Mr J bought his first home in a semi-rural area in the North of England which was in a former area of coal mining and he agreed a purchase price of £250,000.
He obtained a survey and valuation report and a separate valuation report for his mortgage lender. These reports confirmed a value of £250,000, and Mr J went ahead with the purchase.
After a conversation with one of his neighbours some months later, Mr J discovered that there was a mine shaft nearby. The solicitor he used when he purchased the property had not told him that there was a mine near his property.
Mr J contacted the Coal Authority, who own and manage coalfields and former mine workings to get a Residential Coal and Brine Report. This report is a standard search for residential properties. You can read more about residential property searches in our article, here.
The report showed that whilst there was no current coal extraction, there was a mine entry within 20 metres of the boundary. This is called the zone of influence. This is an area of ground which might be affected by coal mining subsidence if the mine entry becomes unstable. In addition, the Coal Authority plotted the location of the mine shaft to be underneath the house.
Mr J contacted his conveyancing solicitor to tell them what he found and asked why they’d not told him about the mine. They offered to get a Mine Entry Interpretive Report from The Coal Authority. This was to provide him with further detail about the risk of instability within the zone of influence of his property.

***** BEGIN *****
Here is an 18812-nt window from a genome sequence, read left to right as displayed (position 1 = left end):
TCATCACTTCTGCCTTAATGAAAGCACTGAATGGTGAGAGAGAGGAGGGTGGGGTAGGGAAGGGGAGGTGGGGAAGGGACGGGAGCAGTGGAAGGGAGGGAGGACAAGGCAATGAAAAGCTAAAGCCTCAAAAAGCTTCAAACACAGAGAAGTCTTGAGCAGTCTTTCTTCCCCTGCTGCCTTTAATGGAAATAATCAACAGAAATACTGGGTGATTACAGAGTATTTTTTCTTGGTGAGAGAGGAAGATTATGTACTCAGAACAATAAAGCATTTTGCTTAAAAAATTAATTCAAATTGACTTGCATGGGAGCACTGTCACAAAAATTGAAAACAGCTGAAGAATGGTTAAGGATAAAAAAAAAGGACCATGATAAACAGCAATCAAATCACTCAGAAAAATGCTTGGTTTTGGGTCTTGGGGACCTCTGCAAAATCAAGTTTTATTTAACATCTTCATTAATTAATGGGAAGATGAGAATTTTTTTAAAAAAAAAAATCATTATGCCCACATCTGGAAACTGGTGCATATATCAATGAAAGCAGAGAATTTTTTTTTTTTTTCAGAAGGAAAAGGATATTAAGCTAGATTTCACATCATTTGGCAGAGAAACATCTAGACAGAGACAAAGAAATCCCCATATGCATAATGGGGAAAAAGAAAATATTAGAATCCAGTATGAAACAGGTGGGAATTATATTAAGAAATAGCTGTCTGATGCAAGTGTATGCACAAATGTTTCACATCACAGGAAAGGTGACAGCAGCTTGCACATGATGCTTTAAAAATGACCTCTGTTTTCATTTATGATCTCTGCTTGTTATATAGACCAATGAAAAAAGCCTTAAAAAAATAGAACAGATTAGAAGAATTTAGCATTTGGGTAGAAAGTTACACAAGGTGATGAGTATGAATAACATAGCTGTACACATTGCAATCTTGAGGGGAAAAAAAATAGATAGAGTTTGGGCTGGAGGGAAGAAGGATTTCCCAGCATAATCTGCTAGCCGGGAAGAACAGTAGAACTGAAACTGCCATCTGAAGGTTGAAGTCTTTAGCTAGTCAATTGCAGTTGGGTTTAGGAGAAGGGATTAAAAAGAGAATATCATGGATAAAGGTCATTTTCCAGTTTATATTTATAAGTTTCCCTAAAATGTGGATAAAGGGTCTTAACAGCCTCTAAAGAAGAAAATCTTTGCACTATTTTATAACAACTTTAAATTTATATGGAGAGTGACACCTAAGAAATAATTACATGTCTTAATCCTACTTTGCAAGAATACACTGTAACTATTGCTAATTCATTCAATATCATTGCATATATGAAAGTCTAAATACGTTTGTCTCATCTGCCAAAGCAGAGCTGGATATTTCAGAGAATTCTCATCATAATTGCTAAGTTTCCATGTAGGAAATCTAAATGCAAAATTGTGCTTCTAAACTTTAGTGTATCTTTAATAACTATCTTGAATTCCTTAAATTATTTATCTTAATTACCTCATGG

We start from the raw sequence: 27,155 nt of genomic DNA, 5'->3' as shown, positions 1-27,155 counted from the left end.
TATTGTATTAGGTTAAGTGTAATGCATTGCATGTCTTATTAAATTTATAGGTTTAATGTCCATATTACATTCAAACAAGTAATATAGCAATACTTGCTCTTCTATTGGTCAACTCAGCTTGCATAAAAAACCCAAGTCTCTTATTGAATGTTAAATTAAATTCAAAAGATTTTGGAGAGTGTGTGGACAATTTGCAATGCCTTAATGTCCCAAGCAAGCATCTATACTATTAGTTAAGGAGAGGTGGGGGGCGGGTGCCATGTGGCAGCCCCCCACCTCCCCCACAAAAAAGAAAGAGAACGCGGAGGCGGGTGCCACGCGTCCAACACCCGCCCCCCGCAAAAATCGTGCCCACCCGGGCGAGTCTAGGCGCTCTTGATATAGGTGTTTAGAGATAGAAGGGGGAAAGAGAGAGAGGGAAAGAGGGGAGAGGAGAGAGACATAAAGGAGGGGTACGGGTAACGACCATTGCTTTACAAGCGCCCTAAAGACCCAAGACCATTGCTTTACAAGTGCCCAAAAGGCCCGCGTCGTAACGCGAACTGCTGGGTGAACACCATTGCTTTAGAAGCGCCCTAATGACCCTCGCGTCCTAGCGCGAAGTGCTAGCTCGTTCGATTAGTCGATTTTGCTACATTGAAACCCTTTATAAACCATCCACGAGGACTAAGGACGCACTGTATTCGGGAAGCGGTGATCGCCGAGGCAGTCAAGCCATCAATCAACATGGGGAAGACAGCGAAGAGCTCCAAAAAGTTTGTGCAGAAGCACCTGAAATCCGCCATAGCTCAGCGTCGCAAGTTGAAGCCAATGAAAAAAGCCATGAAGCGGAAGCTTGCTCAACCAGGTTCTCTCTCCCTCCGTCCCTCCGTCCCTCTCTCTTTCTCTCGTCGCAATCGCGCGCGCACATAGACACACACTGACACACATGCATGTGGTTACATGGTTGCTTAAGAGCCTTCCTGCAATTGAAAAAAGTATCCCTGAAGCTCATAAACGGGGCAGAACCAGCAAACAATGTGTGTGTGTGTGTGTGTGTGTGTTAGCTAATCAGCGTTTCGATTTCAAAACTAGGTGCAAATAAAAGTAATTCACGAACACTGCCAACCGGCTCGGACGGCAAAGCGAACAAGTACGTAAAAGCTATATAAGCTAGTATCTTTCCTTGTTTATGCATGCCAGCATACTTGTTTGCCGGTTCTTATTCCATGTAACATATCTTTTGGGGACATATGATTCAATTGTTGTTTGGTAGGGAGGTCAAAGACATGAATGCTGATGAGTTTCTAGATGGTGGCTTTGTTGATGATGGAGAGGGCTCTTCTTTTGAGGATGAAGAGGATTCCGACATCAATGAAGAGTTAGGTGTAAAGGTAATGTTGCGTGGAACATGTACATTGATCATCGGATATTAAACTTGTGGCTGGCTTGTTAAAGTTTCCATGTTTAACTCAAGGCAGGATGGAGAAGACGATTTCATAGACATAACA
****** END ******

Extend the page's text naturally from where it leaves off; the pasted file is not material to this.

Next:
The opinion of the Coal Authority was that the main building (Mr J’s house) is within the zone of possible ground movement, if subsidence happened because of the mine entry. But the statistical risk of subsidence and likelihood of damage to Mr J’s house is small. Mr J was also told in the report that if subsidence damage did occur, he could rely on the Coal Mining Subsidence Act 1991, and the damage would be put right by the Coal Authority.
Mr J’s solicitor’s did admit that they had breached their duty because they didn’t get a Coal Authority search, but they relied on the Interpretive Report to say that there was no real risk of subsidence in future. They also said that in their experience, it was unlikely a mortgage provider would be deterred from lending because there was no evidence of subsidence and the Coal Authority’s report said that the level of risk was low. The solicitors also said that a mine shaft would not have any adverse effect on market value or saleability.
How We Helped
Mr J was not convinced by the report or the conclusions that his negligent conveyancing solicitors had come to, so he contacted Peter Almond, an experienced professional negligence solicitor.
Peter obtained an expert valuer’s report that addressed the value of the property with and without the mine shaft at the date of purchase. The valuer advised a difference in value, known as diminution, of £75,000 taking into account the adverse effect of the mine shaft.